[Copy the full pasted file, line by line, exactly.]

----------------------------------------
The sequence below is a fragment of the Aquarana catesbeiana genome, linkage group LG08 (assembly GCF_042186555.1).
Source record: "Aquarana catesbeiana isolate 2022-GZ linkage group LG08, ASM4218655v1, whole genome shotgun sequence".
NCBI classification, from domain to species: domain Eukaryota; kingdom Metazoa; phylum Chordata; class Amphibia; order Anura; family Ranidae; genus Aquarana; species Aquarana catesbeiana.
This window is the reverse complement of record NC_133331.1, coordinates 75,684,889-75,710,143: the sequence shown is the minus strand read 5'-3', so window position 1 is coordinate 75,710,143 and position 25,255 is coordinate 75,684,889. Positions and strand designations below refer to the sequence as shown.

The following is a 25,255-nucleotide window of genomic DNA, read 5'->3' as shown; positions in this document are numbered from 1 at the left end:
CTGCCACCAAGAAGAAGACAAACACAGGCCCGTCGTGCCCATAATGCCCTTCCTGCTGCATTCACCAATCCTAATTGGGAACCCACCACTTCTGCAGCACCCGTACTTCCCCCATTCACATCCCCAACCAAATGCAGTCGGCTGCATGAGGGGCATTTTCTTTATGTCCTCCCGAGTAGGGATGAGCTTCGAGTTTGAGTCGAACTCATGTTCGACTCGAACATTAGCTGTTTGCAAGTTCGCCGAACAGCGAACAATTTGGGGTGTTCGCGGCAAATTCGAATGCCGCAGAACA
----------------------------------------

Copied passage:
The sequence below is a fragment of the Aquarana catesbeiana genome, linkage group LG08 (assembly GCF_042186555.1).
Source record: "Aquarana catesbeiana isolate 2022-GZ linkage group LG08, ASM4218655v1, whole genome shotgun sequence".
NCBI classification, from domain to species: domain Eukaryota; kingdom Metazoa; phylum Chordata; class Amphibia; order Anura; family Ranidae; genus Aquarana; species Aquarana catesbeiana.
This window is the reverse complement of record NC_133331.1, coordinates 75,684,889-75,710,143: the sequence shown is the minus strand read 5'-3', so window position 1 is coordinate 75,710,143 and position 25,255 is coordinate 75,684,889. Positions and strand designations below refer to the sequence as shown.

The following is a 25,255-nucleotide window of genomic DNA, read 5'->3' as shown; positions in this document are numbered from 1 at the left end:
CTGCCACCAAGAAGAAGACAAACACAGGCCCGTCGTGCCCATAATGCCCTTCCTGCTGCATTCACCAATCCTAATTGGGAACCCACCACTTCTGCAGCACCCGTACTTCCCCCATTCACATCCCCAACCAAATGCAGTCGGCTGCATGAGGGGCATTTTCTTTATGTCCTCCCGAGTAGGGATGAGCTTCGAGTTTGAGTCGAACTCATGTTCGACTCGAACATTAGCTGTTTGCAAGTTCGCCGAACAGCGAACAATTTGGGGTGTTCGCGGCAAATTCGAATGCCGCAGAACA